This is just a collection of iPhone shots I took in Samcheongdong, Seoul. I’ve you’ve never been to the neighborhood, it’s one of quirkiest areas of the city and it’s full of great restaurants and coffee shops. The weekends are too crowded for my liking, but the weekdays are perfect.
Category: Places O-Z
I took this video and the shots below on my iPhone on a recent trip to Yangsuri. I wish I had had my Nikon with me, but the iPhone got the job done all right.
Getting there: Just take Line 1 from either Yongsan or Oksu stations, and head way out east. It’s the second stop after you pass through a long tunnel. Get off at Yangsu Station and head down the hill, towards the water.
Just some shots of the stadium from nearby and from across the river.
Updated with some night shots.
Last resting place of Korea’s forgotten heroes.
I’m not an overly religious man. So my admiration for the what these early predecessors of ours did, has nothing to do with their identity as flag-bearers for the Church’s inroads on the peninsula. But the sacrifices they made and the hardships they endured to help Korea are so far beyond our realm as foreigners in Korea today, I feel they deserve at least a mention in Korea’s history textbooks. Many of them weren’t even affiliated with the effort to convert the locals at all and, for whatever reason — perhaps altruism or the buzzing of preordainment that accompanies the assumption of a noble cause — took up the banner and fought for Korea until their dying breath.
Worth a mention:
Ernest Bethel – Founded the Korea Daily News and used the publication as a mouthpiece to denounce Japanese treatment of Koreans despite the Imperial Army’s attempts to thwart him at every turn. He was finally sued by the Japanese Residency-General and thrown in jail. His struggle drove him to the bottle and he died of cardiac enlargement.
Horace Underwood – founder of Seoul YMCA and Yonsei University
Henry Appenzeller – a major figure in the foundation of Pai Chai University. Perished while swimming to aid a Korean girl who was struggling to stay afloat after her boat capsized in the waters near Mokpo.
Homer Hulburt – British journalist whose headstone reads: “I would rather be buried in Korea than in Westminster Abbey.”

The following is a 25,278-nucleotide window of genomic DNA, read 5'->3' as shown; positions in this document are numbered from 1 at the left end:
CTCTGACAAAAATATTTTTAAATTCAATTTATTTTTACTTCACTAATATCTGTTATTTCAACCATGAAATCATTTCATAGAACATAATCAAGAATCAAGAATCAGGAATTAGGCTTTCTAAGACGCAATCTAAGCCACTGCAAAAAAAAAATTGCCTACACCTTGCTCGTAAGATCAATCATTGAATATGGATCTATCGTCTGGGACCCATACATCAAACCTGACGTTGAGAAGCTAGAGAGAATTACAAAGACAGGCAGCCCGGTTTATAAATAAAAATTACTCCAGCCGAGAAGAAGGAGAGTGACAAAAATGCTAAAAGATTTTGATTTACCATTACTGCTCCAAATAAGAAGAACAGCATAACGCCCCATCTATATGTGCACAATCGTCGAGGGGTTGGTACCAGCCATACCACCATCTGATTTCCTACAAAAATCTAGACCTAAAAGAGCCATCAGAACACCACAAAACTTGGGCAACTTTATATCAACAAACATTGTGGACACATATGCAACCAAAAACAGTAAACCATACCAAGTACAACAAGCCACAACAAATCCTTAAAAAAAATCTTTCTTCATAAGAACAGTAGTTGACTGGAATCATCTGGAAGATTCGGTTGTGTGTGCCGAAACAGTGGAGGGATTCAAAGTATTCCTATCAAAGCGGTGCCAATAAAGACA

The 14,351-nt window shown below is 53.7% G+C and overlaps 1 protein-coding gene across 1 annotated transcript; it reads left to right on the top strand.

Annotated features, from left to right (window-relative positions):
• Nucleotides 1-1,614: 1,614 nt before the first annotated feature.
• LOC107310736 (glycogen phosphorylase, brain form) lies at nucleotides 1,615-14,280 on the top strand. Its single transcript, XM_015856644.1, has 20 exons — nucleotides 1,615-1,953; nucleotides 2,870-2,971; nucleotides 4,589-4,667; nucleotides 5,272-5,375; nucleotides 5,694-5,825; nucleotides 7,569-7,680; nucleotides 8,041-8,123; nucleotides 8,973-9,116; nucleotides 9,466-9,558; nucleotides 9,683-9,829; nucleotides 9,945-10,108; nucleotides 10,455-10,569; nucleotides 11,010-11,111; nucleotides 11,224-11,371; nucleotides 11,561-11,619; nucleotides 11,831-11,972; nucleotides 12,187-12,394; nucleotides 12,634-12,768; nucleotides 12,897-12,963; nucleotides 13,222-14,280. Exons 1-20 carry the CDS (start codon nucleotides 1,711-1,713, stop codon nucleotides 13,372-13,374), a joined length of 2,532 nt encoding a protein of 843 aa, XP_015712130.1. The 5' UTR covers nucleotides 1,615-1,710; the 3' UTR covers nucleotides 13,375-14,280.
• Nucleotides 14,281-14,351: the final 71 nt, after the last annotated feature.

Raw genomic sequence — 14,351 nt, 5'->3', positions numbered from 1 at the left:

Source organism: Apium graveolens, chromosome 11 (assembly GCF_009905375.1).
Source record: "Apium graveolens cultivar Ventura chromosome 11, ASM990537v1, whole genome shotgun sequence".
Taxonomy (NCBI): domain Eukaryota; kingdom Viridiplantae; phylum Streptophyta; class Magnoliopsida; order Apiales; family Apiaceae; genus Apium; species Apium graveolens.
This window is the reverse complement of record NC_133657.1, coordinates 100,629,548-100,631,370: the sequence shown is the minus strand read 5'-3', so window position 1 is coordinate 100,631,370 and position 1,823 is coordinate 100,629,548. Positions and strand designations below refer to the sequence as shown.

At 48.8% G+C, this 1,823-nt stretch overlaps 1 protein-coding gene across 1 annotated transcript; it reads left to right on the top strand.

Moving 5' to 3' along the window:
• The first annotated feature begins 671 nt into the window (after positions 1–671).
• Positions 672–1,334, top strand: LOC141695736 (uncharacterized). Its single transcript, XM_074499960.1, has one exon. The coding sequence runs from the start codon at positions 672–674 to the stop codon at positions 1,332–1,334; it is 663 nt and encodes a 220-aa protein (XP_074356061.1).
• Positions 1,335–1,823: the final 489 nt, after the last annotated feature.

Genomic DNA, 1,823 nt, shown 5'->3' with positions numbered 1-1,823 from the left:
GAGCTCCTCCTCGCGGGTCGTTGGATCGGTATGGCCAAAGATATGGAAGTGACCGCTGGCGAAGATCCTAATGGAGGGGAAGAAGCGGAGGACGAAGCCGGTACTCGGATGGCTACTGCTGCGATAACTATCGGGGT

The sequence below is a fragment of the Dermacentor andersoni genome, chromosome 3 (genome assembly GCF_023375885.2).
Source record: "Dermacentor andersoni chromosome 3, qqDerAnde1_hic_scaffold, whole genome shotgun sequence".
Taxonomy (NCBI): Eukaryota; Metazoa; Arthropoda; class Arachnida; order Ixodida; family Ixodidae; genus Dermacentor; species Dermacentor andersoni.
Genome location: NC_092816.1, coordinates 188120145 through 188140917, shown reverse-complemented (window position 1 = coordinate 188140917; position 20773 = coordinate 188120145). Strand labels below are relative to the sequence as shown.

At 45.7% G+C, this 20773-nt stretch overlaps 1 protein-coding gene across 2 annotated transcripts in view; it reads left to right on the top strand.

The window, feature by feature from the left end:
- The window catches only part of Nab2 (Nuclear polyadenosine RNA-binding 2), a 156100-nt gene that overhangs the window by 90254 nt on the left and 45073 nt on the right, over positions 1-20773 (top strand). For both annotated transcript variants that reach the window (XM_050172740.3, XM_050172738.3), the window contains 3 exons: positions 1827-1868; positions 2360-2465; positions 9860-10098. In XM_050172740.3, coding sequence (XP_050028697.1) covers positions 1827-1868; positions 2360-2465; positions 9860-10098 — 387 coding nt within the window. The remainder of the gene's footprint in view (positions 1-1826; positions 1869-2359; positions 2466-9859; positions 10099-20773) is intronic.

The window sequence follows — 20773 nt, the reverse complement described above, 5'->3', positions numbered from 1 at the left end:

Mary F. Scranton – Episcopal missionary who founded Ewha Womans University. <sic, but not incorrect: that’s the proper spelling for that era>
Douglas Avison – founder of Severance Hospital (the eponymous Mr. Severance, who put up the money for Korea’s first modern hospital, stated that his joy in giving the funds was even greater than felt by those on the receiving end).
The Korean Folk Village in Yongin opened in 1974 as a kind of one-stop sightseeing destination for tourists. I call it that because it is an amalgamation of paragons of Korea’s various Hanok styles that the Korean government uprooted from their original locations and placed here. In that way, it is not a real town but a theme park; no one lives there. Having said that, it is a very enjoyable theme park that provides a charming three-dimensional representation of life in the Korea of old. Make sure you don’t drift into the amusement park next door, though. I did on my first trip to the village and it’s campy European castle theme popped the old-time Korea bubble and reminded me that the whole set-up in both parks was just an illusion. The juxtaposition of the two can be very jarring.
Getting there: Take bus 5000-1 or 1560 from Gangnam or Yangjae stations. Admission is 12,000 won for adults.
This lofty bistro is located on the 33rd floor of the Samsung Securities building in Jongno-1(il)ga. There are separate bar and restaurant areas — with the bar being the way to go if you want vertigo-inducing views without the monumental price tag.
Getting there: Take Line 1 to Jonggak Station; you can’t miss it. Also walkable from Gwanghwamun Station (Line 5)
Anyone been here recently? Please leave a comment with a short review. I haven’t been since 2008 and I’d like an update.
Click here for some (less than glowing) visitor reviews of the restaurant.
Sanchon is a vegetarian restaurant run by a former Buddhist monk in the Insadong neighborhood. It’s a great place to take your vegan and vegetarian visitors to Korea. By Korean standards, it’s not cheap. But if you stop by on a weekday for lunch, you’ll be pleased to find most dishes at a significant markdown.
Click here for pictures of Korean traditional performances at the restaurant and more information.